Sisters Irma Myers-Santana, left, and Anna Williamson visit in Williamson's hospital room Jan. 14 in Houston. Earlier this month, the sisters each getting one lung from the same donor.

AP photo

Sisters Irma Myers-Santana, left, and Anna Williamson visit in Williamson's hospital room Jan. 14 in Houston. Earlier this month, the sisters each getting one lung from the same donor.

One donor saves two sisters

By RAMIT PLUSHNICK-MASTI

The Associated Press

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HOUSTON – They quibble, joke and share knowing looks, finishing each other’s thoughts and making cutting comments – like many sisters. But a recent heated argument was unlike any other they’ve had, and it ended in a most surprising way.

For months, Irma Myers-Santana, 71, and her sister, Anna Williamson, 69, had been debating who more urgently needed a lung transplant, each wanting the other to go first. Earlier this month, though, the sisters ended up in the same operating room, each getting one lung from the same donor in what doctors at Houston Methodist Hospital said is a first for their facility.

“It’s never happened. ... We’ve transplanted siblings before, but years apart,” said Dr. Scott Scheinin, who did Myers-Santana’s transplant. “It’s a little bit of serendipity.”

The sisters both became ill about 10 years ago with idiopathic pulmonary fibrosis, a little-understood scarring of the lungs that often requires a transplant and kills more people than breast cancer every year, Scheinin said.

The sisters’ situation further was complicated because they insisted on a “bloodless transplant.” They are Jehovah’s Witnesses and do not believe in receiving blood transfusions. They live in California, but Houston Methodist Hospital is the only facility in the country that does such transplants.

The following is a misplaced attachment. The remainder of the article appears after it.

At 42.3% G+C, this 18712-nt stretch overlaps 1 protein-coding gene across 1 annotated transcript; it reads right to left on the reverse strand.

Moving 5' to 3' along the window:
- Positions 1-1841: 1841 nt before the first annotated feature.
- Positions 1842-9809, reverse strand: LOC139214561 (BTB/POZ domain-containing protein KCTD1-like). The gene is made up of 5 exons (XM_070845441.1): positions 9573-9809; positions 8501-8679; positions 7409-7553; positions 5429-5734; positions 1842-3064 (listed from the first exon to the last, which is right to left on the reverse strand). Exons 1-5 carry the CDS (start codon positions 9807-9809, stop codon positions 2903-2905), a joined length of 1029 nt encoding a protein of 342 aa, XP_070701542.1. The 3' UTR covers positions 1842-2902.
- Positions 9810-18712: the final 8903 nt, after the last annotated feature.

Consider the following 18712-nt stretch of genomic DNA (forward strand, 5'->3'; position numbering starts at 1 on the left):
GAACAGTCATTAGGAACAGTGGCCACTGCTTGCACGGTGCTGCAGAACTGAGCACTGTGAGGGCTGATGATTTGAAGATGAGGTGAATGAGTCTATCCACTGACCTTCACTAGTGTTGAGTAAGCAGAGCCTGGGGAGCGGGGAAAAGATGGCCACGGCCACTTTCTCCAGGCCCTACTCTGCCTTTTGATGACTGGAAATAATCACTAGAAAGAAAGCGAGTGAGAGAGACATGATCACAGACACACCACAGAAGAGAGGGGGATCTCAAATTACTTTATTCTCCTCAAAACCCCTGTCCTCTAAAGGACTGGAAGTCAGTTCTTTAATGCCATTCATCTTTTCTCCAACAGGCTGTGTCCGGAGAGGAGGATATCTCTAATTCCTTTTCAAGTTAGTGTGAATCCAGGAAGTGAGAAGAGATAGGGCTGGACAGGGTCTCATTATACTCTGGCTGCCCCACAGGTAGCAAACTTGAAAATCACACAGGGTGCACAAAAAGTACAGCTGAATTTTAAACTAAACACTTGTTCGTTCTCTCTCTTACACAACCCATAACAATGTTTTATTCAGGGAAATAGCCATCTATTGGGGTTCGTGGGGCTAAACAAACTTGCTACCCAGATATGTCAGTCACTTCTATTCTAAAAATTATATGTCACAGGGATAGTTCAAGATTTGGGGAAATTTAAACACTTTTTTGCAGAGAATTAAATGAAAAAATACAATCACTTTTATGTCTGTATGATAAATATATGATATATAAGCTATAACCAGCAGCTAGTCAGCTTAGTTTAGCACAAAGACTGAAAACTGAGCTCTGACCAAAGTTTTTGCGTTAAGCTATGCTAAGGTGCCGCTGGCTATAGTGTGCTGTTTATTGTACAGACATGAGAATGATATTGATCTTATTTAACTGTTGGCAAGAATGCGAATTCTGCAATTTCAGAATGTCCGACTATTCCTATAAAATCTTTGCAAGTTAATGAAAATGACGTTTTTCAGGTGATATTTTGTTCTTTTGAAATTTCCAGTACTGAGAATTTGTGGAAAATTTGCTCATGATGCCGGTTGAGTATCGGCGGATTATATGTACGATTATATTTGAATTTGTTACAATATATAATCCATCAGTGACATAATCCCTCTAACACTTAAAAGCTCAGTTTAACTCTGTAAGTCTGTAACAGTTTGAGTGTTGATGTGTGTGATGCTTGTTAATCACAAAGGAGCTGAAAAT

Until the transplant, Williamson coughed all day and constantly had to be attached to an oxygen tank. About a year ago, her doctor told her she needed a transplant.

“If we hadn’t had the transplant when we did, she would be dead right now, dead,” Williamson said adamantly, her sister sitting beside her in the hospital room.

Myers-Santana agreed, yet said Williamson needed to have the first transplant.

“Her coughing just hurt to my core. You can’t help someone that coughs like that,” Myers-Santana said. “It’s so hard to watch, and so I felt she needed it more than I did. I can live with a cough, but she can’t live without oxygen, so I win.”

In the end, though, all individual lungs doctors found weren’t a match.

Now, weeks after the surgery, Williamson has the right lung and Myers-Santana has the left. They have on makeup, their hair is done, and they joke with their doctors – extending an invitation to Santa Barbara for free manicures and pedicures at Williamson’s salon. Their husbands and children linger in the background. Colorful balloons wishing them well float above.

They can talk, joke and laugh without an oxygen tank.

And they can breathe easily.